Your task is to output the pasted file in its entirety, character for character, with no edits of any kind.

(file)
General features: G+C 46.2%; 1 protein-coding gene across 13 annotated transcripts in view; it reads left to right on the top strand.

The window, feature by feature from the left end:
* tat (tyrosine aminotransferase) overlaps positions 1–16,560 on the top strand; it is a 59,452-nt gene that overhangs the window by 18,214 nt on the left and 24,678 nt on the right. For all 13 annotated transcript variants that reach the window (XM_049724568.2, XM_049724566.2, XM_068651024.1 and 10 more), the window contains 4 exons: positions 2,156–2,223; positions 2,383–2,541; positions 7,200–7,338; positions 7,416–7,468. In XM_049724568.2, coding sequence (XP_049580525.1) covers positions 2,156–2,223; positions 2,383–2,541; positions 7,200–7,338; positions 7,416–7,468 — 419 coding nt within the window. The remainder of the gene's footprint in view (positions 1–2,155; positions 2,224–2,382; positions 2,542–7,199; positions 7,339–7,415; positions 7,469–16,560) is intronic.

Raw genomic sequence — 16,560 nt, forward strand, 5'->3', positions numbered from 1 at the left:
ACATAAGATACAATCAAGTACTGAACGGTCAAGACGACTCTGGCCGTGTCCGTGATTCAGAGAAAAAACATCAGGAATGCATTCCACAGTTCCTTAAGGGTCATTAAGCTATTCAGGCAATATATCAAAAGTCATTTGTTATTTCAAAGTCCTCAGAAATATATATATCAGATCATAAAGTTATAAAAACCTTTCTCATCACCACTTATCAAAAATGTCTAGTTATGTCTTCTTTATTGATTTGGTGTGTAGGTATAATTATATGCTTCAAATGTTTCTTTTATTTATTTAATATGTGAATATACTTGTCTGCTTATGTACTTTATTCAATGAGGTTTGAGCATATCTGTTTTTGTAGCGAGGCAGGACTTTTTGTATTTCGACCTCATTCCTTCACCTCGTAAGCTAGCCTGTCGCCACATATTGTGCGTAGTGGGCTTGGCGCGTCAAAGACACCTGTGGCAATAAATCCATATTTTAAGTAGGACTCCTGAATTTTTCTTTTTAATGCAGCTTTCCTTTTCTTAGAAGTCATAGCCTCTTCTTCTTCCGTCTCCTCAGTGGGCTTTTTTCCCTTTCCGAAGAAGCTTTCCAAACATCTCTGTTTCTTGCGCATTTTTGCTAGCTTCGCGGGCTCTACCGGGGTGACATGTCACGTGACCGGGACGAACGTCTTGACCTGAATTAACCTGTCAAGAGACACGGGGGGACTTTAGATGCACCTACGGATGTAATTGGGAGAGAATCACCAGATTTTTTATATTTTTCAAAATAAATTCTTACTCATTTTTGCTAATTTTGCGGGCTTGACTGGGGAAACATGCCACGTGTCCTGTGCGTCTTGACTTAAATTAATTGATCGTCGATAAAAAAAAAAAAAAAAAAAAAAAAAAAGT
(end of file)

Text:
General features: G+C 46.2%; 1 protein-coding gene across 13 annotated transcripts in view; it reads left to right on the top strand.

The window, feature by feature from the left end:
* tat (tyrosine aminotransferase) overlaps positions 1–16,560 on the top strand; it is a 59,452-nt gene that overhangs the window by 18,214 nt on the left and 24,678 nt on the right. For all 13 annotated transcript variants that reach the window (XM_049724568.2, XM_049724566.2, XM_068651024.1 and 10 more), the window contains 4 exons: positions 2,156–2,223; positions 2,383–2,541; positions 7,200–7,338; positions 7,416–7,468. In XM_049724568.2, coding sequence (XP_049580525.1) covers positions 2,156–2,223; positions 2,383–2,541; positions 7,200–7,338; positions 7,416–7,468 — 419 coding nt within the window. The remainder of the gene's footprint in view (positions 1–2,155; positions 2,224–2,382; positions 2,542–7,199; positions 7,339–7,415; positions 7,469–16,560) is intronic.

Raw genomic sequence — 16,560 nt, forward strand, 5'->3', positions numbered from 1 at the left:
ACATAAGATACAATCAAGTACTGAACGGTCAAGACGACTCTGGCCGTGTCCGTGATTCAGAGAAAAAACATCAGGAATGCATTCCACAGTTCCTTAAGGGTCATTAAGCTATTCAGGCAATATATCAAAAGTCATTTGTTATTTCAAAGTCCTCAGAAATATATATATCAGATCATAAAGTTATAAAAACCTTTCTCATCACCACTTATCAAAAATGTCTAGTTATGTCTTCTTTATTGATTTGGTGTGTAGGTATAATTATATGCTTCAAATGTTTCTTTTATTTATTTAATATGTGAATATACTTGTCTGCTTATGTACTTTATTCAATGAGGTTTGAGCATATCTGTTTTTGTAGCGAGGCAGGACTTTTTGTATTTCGACCTCATTCCTTCACCTCGTAAGCTAGCCTGTCGCCACATATTGTGCGTAGTGGGCTTGGCGCGTCAAAGACACCTGTGGCAATAAATCCATATTTTAAGTAGGACTCCTGAATTTTTCTTTTTAATGCAGCTTTCCTTTTCTTAGAAGTCATAGCCTCTTCTTCTTCCGTCTCCTCAGTGGGCTTTTTTCCCTTTCCGAAGAAGCTTTCCAAACATCTCTGTTTCTTGCGCATTTTTGCTAGCTTCGCGGGCTCTACCGGGGTGACATGTCACGTGACCGGGACGAACGTCTTGACCTGAATTAACCTGTCAAGAGACACGGGGGGACTTTAGATGCACCTACGGATGTAATTGGGAGAGAATCACCAGATTTTTTATATTTTTCAAAATAAATTCTTACTCATTTTTGCTAATTTTGCGGGCTTGACTGGGGAAACATGCCACGTGTCCTGTGCGTCTTGACTTAAATTAATTGATCGTCGATAAAAAAAAAAAAAAAAAAAAAAAAAAAGT